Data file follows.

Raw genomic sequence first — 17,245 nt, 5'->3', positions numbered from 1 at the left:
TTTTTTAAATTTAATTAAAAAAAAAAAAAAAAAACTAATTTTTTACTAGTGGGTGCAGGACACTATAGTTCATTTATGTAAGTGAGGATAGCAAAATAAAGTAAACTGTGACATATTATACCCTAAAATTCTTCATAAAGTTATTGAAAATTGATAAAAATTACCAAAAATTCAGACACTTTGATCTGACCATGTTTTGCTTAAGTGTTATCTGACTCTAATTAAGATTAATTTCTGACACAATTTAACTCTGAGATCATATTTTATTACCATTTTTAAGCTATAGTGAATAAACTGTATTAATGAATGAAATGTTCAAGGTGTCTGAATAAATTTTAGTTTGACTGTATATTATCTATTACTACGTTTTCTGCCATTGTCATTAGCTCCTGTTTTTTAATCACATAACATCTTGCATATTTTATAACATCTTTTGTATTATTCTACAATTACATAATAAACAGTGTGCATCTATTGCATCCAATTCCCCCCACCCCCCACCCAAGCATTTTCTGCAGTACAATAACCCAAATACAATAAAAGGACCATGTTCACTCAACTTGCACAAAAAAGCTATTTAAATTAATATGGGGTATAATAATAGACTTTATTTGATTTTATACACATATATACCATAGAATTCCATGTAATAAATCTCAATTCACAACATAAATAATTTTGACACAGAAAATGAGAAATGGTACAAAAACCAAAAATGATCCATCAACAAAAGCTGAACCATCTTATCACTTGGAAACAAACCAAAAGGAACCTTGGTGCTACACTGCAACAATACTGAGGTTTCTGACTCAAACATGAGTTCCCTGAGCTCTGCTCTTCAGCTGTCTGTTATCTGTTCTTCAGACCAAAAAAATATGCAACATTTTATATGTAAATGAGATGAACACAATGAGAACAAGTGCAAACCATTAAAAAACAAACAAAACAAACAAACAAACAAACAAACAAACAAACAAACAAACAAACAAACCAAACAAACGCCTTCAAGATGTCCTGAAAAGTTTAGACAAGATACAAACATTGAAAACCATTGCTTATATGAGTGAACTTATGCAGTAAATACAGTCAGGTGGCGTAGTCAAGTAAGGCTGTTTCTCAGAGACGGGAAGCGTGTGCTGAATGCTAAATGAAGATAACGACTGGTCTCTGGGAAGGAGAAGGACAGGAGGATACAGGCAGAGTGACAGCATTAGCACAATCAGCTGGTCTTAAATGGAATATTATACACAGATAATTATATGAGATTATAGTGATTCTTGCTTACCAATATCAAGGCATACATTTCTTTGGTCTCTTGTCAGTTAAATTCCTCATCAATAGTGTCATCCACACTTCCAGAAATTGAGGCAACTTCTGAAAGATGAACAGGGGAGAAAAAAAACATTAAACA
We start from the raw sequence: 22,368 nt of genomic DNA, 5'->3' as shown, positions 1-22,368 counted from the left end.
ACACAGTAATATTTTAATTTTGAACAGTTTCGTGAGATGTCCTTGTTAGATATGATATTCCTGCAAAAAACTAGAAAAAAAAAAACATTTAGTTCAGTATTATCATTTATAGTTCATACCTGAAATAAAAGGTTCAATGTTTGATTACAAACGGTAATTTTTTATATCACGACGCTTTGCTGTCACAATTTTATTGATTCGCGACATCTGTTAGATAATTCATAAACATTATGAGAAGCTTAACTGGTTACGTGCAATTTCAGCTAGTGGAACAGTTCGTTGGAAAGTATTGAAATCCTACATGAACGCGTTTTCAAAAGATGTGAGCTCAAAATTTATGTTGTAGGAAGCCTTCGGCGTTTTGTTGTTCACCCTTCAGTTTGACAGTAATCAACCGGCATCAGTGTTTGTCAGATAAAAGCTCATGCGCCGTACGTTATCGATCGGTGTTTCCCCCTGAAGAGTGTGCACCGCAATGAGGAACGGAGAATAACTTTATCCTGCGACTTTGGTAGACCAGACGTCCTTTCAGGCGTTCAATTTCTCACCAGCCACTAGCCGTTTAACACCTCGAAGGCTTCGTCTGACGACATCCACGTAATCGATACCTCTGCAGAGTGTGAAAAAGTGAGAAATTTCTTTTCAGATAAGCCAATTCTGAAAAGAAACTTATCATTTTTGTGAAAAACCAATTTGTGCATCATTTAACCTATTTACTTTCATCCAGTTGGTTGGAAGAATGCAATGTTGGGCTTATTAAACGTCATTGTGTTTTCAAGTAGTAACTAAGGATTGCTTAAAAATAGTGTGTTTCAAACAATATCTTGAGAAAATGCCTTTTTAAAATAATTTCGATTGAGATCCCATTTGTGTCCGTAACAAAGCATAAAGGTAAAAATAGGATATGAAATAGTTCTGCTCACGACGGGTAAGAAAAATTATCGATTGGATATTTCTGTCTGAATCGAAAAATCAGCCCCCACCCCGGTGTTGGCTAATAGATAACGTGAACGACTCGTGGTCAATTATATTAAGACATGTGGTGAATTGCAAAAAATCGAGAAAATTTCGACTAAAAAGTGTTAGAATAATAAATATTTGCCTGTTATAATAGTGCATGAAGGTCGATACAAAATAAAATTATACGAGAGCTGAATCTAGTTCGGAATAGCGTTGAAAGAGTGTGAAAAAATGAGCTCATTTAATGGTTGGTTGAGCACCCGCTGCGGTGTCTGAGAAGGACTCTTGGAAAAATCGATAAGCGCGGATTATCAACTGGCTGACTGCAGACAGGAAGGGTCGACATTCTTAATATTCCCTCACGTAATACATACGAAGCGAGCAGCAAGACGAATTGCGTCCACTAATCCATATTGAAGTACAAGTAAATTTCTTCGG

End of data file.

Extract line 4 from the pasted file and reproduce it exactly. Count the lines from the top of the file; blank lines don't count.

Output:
ACACAGTAATATTTTAATTTTGAACAGTTTCGTGAGATGTCCTTGTTAGATATGATATTCCTGCAAAAAACTAGAAAAAAAAAAACATTTAGTTCAGTATTATCATTTATAGTTCATACCTGAAATAAAAGGTTCAATGTTTGATTACAAACGGTAATTTTTTATATCACGACGCTTTGCTGTCACAATTTTATTGATTCGCGACATCTGTTAGATAATTCATAAACATTATGAGAAGCTTAACTGGTTACGTGCAATTTCAGCTAGTGGAACAGTTCGTTGGAAAGTATTGAAATCCTACATGAACGCGTTTTCAAAAGATGTGAGCTCAAAATTTATGTTGTAGGAAGCCTTCGGCGTTTTGTTGTTCACCCTTCAGTTTGACAGTAATCAACCGGCATCAGTGTTTGTCAGATAAAAGCTCATGCGCCGTACGTTATCGATCGGTGTTTCCCCCTGAAGAGTGTGCACCGCAATGAGGAACGGAGAATAACTTTATCCTGCGACTTTGGTAGACCAGACGTCCTTTCAGGCGTTCAATTTCTCACCAGCCACTAGCCGTTTAACACCTCGAAGGCTTCGTCTGACGACATCCACGTAATCGATACCTCTGCAGAGTGTGAAAAAGTGAGAAATTTCTTTTCAGATAAGCCAATTCTGAAAAGAAACTTATCATTTTTGTGAAAAACCAATTTGTGCATCATTTAACCTATTTACTTTCATCCAGTTGGTTGGAAGAATGCAATGTTGGGCTTATTAAACGTCATTGTGTTTTCAAGTAGTAACTAAGGATTGCTTAAAAATAGTGTGTTTCAAACAATATCTTGAGAAAATGCCTTTTTAAAATAATTTCGATTGAGATCCCATTTGTGTCCGTAACAAAGCATAAAGGTAAAAATAGGATATGAAATAGTTCTGCTCACGACGGGTAAGAAAAATTATCGATTGGATATTTCTGTCTGAATCGAAAAATCAGCCCCCACCCCGGTGTTGGCTAATAGATAACGTGAACGACTCGTGGTCAATTATATTAAGACATGTGGTGAATTGCAAAAAATCGAGAAAATTTCGACTAAAAAGTGTTAGAATAATAAATATTTGCCTGTTATAATAGTGCATGAAGGTCGATACAAAATAAAATTATACGAGAGCTGAATCTAGTTCGGAATAGCGTTGAAAGAGTGTGAAAAAATGAGCTCATTTAATGGTTGGTTGAGCACCCGCTGCGGTGTCTGAGAAGGACTCTTGGAAAAATCGATAAGCGCGGATTATCAACTGGCTGACTGCAGACAGGAAGGGTCGACATTCTTAATATTCCCTCACGTAATACATACGAAGCGAGCAGCAAGACGAATTGCGTCCACTAATCCATATTGAAGTACAAGTAAATTTCTTCGG